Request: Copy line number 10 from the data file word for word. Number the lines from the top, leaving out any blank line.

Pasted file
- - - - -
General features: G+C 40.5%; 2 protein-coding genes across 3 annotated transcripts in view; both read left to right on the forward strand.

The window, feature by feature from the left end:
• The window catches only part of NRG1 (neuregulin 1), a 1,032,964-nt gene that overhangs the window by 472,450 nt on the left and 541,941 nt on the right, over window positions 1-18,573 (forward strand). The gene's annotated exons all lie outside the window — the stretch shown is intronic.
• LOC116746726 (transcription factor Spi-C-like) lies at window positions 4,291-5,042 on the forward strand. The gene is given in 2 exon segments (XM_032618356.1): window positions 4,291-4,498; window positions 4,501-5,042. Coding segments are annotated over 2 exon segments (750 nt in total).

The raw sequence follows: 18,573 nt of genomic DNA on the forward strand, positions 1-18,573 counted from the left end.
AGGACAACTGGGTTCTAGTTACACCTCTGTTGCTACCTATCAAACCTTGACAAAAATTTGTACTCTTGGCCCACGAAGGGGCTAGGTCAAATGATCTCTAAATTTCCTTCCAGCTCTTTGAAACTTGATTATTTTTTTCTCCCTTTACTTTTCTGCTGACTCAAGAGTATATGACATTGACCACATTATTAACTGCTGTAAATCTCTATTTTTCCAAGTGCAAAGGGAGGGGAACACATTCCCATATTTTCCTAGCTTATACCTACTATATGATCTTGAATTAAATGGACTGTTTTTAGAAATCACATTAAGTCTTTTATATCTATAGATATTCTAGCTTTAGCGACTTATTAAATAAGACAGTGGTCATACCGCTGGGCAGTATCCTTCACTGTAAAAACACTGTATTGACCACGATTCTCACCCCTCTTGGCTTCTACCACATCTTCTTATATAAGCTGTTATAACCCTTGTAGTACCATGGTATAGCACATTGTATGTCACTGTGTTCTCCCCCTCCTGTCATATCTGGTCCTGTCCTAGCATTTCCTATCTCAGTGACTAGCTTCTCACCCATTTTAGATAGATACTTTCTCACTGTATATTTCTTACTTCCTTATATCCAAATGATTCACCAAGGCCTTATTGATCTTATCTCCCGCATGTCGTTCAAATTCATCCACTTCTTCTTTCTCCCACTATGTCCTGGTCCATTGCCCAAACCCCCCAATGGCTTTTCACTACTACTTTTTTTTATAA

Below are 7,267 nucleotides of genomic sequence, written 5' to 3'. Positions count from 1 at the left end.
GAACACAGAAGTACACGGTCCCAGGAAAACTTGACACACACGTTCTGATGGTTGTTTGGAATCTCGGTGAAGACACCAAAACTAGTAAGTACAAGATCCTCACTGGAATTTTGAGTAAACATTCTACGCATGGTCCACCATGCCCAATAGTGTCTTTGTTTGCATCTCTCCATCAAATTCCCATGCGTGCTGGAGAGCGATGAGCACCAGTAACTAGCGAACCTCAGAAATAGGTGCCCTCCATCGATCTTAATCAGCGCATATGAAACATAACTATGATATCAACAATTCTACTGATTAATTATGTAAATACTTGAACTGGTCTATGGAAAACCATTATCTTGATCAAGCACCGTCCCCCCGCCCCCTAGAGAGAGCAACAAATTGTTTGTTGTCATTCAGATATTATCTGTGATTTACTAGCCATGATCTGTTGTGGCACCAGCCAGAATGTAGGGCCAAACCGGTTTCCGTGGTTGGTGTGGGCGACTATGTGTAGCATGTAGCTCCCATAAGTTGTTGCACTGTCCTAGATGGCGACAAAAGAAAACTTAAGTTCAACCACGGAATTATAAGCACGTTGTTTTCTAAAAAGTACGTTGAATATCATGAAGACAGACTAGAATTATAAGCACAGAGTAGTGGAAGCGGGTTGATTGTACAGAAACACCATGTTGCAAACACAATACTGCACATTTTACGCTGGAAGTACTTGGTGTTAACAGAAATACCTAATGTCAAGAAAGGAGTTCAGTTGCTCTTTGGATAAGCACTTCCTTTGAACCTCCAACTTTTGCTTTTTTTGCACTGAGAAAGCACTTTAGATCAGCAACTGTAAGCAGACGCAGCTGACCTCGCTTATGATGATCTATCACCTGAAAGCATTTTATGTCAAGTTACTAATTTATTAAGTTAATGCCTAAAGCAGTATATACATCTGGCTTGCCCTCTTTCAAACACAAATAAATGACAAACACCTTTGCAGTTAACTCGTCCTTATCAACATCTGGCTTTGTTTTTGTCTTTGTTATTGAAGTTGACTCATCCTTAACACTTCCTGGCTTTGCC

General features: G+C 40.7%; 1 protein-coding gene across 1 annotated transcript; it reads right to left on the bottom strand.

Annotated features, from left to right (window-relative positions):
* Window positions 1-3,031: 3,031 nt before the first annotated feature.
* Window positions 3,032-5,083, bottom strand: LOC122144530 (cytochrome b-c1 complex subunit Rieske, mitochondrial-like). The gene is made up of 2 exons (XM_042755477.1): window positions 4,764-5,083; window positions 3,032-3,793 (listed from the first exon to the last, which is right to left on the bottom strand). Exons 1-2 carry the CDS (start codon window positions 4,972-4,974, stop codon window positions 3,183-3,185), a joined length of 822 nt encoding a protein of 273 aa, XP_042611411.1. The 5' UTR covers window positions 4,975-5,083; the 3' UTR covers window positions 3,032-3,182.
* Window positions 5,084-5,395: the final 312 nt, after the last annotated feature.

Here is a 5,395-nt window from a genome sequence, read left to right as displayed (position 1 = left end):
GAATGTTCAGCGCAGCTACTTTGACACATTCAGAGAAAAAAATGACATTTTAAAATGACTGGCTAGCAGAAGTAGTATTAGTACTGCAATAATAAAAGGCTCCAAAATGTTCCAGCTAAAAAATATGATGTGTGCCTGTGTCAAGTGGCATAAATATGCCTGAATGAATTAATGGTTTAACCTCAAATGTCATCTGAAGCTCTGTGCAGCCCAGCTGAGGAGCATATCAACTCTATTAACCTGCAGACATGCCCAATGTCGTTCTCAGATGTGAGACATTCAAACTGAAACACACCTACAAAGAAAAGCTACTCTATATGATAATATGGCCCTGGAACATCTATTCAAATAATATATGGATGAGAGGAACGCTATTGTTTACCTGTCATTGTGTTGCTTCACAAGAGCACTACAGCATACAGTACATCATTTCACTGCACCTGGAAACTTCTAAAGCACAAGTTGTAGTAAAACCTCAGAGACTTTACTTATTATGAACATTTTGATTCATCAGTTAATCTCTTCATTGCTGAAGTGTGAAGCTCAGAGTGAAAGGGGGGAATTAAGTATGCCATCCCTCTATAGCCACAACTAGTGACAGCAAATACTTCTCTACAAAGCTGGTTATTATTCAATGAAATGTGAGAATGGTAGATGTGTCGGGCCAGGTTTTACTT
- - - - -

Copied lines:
Annotated features, from left to right (window-relative positions):